PIQUA – By a vote of three to two, the Piqua City Commission tabled a resolution for design services for a multi-use path that would connect Scott Drive to Looney Road on the north side of U.S. Route 36 during their meeting on Tuesday evening. Mayor Lucy Fess and Commissioner Judy Terry each voted against tabling the resolution.
It was a question of money that led to the tabling of this resolution. Commissioners Bill Vogt, John Martin, and Joe Wilson appeared wary of the cost.
The overall project was expecting to cost approximately $575,000. The city obtained a grant for up to $350,000 for the construction of the project from Transportation Alternatives funding from the Federal Highway Administration.
The engineering portion of the project must be funded with 100 percent local funds. The design services was on the agenda during the meeting on Tuesday evening, and the contract for the agreement was not to exceed $105,000.
“What’s wrong with the walk that’s already out there?” Vogt asked. “I don’t see any sense in going over that…We can use that money for other places. I’m just looking out for the taxpayers.”
Martin asked about the current usage of the sidewalk out there. City Engineer Amy Havenar stated that they did not have a count or an estimate for that.
According to Havenar’s staff report about the East Ash Street Bikeway project, the multi-use path would be separated from the roadway and use the same alignment as the existing sidewalk. It would widen the area and add a vehicular barrier on the U.S. Route 36 bridge over I-75.
Havenar also explained that the project would connect with a bridge improvement project being completed by the Ohio Department of Transporation (ODOT) on the Ash Street bridge that goes over the Great Miami River.
“They’re just spending our money (like) crazy,” Vogt said about ODOT.
“I ride my bike just about everywhere,” said Jeff Lange, of Piqua and of Protecting Our Water Ways, during public comment. “That is a very dangerous place to ride a bike. You got to know what you’re doing.”
Lange encouraged the commission to purse this multi-use path in order to eliminate that risk of riding a bike down that stretch of road.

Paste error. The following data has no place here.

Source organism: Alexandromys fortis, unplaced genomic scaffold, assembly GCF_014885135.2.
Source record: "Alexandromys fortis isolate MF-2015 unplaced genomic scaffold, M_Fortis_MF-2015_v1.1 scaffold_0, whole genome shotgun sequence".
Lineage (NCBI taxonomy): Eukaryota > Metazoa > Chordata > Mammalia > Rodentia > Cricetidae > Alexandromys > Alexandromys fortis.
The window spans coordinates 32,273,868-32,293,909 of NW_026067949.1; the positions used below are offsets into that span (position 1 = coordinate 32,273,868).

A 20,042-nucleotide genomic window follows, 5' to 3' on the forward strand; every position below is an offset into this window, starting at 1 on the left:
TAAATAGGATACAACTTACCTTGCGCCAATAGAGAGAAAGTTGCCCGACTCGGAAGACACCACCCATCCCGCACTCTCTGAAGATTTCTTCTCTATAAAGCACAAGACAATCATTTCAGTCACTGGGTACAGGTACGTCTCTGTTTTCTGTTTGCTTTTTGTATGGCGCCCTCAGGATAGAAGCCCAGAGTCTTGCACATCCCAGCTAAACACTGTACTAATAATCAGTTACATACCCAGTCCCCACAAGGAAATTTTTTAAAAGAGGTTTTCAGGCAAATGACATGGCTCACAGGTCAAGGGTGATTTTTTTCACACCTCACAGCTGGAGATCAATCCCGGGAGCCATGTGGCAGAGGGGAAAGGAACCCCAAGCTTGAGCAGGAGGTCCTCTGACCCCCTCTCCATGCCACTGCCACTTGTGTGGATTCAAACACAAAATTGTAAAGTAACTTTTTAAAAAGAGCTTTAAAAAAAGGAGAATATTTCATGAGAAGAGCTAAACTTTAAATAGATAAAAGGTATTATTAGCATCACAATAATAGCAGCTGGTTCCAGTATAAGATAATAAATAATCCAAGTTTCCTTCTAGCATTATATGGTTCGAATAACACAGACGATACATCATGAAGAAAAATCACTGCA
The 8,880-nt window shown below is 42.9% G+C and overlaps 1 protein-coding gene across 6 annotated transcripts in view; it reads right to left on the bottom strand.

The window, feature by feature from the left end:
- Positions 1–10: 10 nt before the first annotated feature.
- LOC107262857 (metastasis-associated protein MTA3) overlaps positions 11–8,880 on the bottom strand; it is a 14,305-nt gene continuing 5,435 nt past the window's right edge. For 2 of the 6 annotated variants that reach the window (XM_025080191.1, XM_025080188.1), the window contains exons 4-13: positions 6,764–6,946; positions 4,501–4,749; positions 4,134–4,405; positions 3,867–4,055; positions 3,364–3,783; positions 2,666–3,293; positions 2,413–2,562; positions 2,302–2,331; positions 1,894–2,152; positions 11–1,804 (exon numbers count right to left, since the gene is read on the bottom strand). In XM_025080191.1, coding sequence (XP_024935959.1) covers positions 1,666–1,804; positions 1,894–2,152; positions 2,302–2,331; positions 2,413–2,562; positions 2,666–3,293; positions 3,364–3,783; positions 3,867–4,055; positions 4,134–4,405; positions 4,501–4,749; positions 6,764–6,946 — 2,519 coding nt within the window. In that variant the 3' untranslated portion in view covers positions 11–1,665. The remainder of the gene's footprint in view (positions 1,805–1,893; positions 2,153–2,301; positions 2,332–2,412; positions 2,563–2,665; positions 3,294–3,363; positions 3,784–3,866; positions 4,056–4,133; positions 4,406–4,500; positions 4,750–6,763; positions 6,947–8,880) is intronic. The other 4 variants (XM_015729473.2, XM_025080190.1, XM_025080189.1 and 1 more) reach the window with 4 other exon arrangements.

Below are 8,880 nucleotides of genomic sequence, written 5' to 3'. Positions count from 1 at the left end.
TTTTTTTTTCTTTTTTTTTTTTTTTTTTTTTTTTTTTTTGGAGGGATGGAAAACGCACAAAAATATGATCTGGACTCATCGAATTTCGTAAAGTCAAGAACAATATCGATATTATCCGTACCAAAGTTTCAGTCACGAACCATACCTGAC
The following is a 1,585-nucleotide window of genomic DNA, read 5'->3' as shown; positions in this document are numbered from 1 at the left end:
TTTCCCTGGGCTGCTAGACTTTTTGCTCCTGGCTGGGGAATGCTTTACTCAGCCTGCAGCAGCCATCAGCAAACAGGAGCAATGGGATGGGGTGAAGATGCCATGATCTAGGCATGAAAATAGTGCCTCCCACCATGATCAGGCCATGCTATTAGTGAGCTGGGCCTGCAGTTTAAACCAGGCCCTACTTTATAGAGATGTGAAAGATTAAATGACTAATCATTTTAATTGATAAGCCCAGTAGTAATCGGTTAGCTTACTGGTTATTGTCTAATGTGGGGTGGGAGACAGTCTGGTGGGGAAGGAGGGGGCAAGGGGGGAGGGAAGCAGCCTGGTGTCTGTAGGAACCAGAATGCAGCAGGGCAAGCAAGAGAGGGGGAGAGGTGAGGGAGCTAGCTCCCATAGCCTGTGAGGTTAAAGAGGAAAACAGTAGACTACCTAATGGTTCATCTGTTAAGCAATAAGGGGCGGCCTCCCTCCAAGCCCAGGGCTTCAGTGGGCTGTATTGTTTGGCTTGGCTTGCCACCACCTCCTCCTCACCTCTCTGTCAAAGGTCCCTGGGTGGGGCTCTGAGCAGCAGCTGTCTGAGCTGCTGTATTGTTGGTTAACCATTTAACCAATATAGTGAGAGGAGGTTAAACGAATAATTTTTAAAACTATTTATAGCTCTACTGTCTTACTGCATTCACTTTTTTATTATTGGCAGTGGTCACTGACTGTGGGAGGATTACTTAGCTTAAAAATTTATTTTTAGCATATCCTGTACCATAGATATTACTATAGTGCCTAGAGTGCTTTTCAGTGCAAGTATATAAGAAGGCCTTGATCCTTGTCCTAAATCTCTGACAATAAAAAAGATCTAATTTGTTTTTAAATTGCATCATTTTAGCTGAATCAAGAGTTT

“You got to think of the future, so keep your eyes open,” Lange said. “I’m all in approval of this, and I hope you are, too.”
“We want the safety of our citizens,” said Jim Hemmert, of Bike Piqua.
Hemmert explained that there are approximately 80 bike riders in Piqua recording their mileage since May online. They have totaled 26,352 miles this far. Seven in particular have accumulated 14,200 miles.
“There’s a lot of bicycle riding going on,” Hemmert said. “Please consider it.”
Mike Gutmann of Piqua also spoke on this possible multi-use, stating that it would make Piqua more accessible for cyclists.
“People are talking about Piqua being proactive and being ahead of the game,” Gutmann said. Gutmann stated that at the Bike Miami Valley regional meeting, “People were commenting about how Piqua has really shined.”
After public comment, Vogt made a motion to table the ordinance in order to look at cost of this project and from where the funds were specifically coming.
“I want to know where the money’s coming from,” Vogt said. “I have to know where the money’s coming from.”
“We have construction funds,” Huff said. “We will not be taking any funds away from paving … These are funds we have available to do construction projects.”
Martin asked if this project was essentially changing a four-foot concrete sidewalk to an eight-foot pavement path. Havenar indicated yes. Earlier, Huff stated this multi-use path would also have bollards on the bridge.
“That just makes no sense to me,” Martin said. “Concrete will last forever, pavement doesn’t.”
Wilson also questioned whether it was necessary to widen that sidewalk into a multi-use path for that amount of money.
The ordinance was then tabled.
Also on the commission’s agenda, they held the first reading of an ordinance that will update the gas franchise agreement with Vectren. According to the Piqua City Attorney Stacy Wall, the significant changes to the agreement include:
- A five-year term, which will automatically renew
- Six-month notice to terminate agreement
- The ability for the city of Piqua “to request a yearly construction and maintenance plan and maps covering the natural gas facilities in the public right of way”
- Vectren must secure a permit prior before any construction in the right of way
- A performance bond will be required
- Vectren will be obligated “to move or adjust facilities” when there is a need “to accommodate a municipal improvement”
Wall stated that Vectren had sought an agreement for a 25-year term, but the city did not want that. According to Wall, Vectren was very cooperative and agreed to a five-year term that will automatically renew.
The commission also voted on and approved three resolutions regarding preliminary consent legislation with the Ohio Department of Transportation (ODOT). The preliminary consent legislation will be for the proposed resurfacing of a portion of U.S. Route 36, for the microsurfacing of a portion of U.S. Route 36, and for bridge repairs on State Route 66.
Also approved on the commission’s agenda:
- A resolution approving the tax rates for the city that the Miami County Budget Commission determined
- A resolution authorizing a lease with the Miami County Amateur Radio Club for radio communications purposes
The Piqua City Commission meeting began with a joint meeting with the Washington Township trustees on Tuesday evening. The purpose of the meeting was to appoint Frank J. Patrizio to fill the unexpired term of Harlen Smoot on the board of trustees of Forest Hill Union Cemetery.
Smoot recently passed away.
“It was a great loss,” Fess said. “He was a great guy, a good buddy, and I think we will all miss him a lot.”
Reach Sam Wildow at (937) 451-3336 or on Twitter @TheDailyCall